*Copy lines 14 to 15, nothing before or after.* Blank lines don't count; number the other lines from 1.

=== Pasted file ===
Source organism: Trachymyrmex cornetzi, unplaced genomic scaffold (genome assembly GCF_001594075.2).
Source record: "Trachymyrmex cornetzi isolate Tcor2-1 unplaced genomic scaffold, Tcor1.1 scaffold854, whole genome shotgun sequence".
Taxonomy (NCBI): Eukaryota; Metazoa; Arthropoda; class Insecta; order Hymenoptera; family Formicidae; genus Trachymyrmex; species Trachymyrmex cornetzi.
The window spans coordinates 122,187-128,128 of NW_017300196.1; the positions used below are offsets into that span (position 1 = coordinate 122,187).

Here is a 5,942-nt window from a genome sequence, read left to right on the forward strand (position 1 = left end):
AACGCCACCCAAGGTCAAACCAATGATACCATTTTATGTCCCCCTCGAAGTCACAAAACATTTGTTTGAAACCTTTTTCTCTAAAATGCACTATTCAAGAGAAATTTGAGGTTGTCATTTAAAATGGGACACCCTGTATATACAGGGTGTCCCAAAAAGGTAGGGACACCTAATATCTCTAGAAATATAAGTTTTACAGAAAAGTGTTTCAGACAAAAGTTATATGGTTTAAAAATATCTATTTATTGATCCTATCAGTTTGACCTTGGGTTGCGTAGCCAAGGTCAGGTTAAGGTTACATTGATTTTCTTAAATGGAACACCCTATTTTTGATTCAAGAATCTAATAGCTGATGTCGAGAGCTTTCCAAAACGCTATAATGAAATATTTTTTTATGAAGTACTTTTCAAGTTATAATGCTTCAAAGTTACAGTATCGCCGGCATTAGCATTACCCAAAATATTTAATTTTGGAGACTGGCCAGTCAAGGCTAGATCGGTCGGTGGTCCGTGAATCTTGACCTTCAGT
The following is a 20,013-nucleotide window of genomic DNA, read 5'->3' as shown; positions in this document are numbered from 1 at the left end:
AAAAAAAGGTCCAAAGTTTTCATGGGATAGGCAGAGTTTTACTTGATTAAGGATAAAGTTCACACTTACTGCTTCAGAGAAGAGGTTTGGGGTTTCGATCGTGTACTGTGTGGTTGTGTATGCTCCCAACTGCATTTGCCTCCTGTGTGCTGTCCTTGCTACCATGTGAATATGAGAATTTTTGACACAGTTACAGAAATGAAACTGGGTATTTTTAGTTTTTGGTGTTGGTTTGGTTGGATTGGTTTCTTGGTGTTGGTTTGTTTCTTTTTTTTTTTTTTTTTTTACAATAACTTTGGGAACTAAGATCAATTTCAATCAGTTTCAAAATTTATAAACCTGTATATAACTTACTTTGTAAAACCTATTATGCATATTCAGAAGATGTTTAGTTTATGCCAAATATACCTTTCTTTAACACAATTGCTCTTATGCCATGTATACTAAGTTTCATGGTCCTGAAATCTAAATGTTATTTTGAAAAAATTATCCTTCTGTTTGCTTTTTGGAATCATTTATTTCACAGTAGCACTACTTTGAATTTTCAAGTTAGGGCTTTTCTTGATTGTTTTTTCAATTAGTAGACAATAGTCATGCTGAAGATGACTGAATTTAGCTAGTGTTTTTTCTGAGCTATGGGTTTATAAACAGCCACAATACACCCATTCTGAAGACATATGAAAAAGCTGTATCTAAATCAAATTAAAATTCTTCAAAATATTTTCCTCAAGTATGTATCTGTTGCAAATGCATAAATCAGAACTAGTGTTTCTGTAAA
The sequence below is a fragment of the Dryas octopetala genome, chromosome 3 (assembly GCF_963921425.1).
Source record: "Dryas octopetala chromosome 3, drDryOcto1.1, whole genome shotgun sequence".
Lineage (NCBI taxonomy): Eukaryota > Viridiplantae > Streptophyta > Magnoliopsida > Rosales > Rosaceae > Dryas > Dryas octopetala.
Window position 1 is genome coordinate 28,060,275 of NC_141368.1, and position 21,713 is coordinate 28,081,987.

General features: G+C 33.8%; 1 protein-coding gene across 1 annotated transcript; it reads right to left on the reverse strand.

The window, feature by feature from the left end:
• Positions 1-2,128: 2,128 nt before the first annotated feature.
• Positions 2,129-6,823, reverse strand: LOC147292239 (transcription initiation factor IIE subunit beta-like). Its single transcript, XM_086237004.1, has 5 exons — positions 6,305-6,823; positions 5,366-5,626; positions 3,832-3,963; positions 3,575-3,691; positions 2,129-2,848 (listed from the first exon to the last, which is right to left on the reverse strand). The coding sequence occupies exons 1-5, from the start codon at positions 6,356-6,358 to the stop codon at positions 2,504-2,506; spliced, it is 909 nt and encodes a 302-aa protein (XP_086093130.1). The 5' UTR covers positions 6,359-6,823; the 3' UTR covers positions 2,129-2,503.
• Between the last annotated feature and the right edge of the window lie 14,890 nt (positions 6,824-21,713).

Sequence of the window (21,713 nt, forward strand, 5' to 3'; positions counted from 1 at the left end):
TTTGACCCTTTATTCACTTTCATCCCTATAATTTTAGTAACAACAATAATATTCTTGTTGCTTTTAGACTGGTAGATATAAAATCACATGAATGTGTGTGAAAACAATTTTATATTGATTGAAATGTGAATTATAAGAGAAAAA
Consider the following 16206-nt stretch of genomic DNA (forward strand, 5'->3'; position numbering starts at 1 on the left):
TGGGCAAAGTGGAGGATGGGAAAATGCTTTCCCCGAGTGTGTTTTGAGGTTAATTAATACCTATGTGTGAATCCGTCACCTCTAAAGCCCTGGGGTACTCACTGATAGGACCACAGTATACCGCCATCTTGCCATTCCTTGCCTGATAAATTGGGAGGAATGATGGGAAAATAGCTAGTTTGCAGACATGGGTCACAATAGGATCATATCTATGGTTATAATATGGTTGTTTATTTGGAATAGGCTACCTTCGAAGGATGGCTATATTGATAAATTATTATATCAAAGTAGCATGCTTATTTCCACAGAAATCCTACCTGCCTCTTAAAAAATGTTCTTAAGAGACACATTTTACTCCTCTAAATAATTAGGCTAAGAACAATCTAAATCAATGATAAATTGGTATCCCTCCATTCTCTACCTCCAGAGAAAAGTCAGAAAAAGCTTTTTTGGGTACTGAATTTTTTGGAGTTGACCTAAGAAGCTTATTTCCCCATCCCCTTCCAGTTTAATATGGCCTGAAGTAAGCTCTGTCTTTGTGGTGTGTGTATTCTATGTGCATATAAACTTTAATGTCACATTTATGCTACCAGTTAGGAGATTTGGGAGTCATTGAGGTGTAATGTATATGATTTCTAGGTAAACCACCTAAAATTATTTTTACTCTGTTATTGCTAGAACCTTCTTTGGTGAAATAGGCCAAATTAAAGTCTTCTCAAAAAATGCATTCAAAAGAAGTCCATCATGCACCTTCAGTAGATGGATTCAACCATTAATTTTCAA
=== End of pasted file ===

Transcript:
The window, feature by feature from the left end:
• Positions 1-2,128: 2,128 nt before the first annotated feature.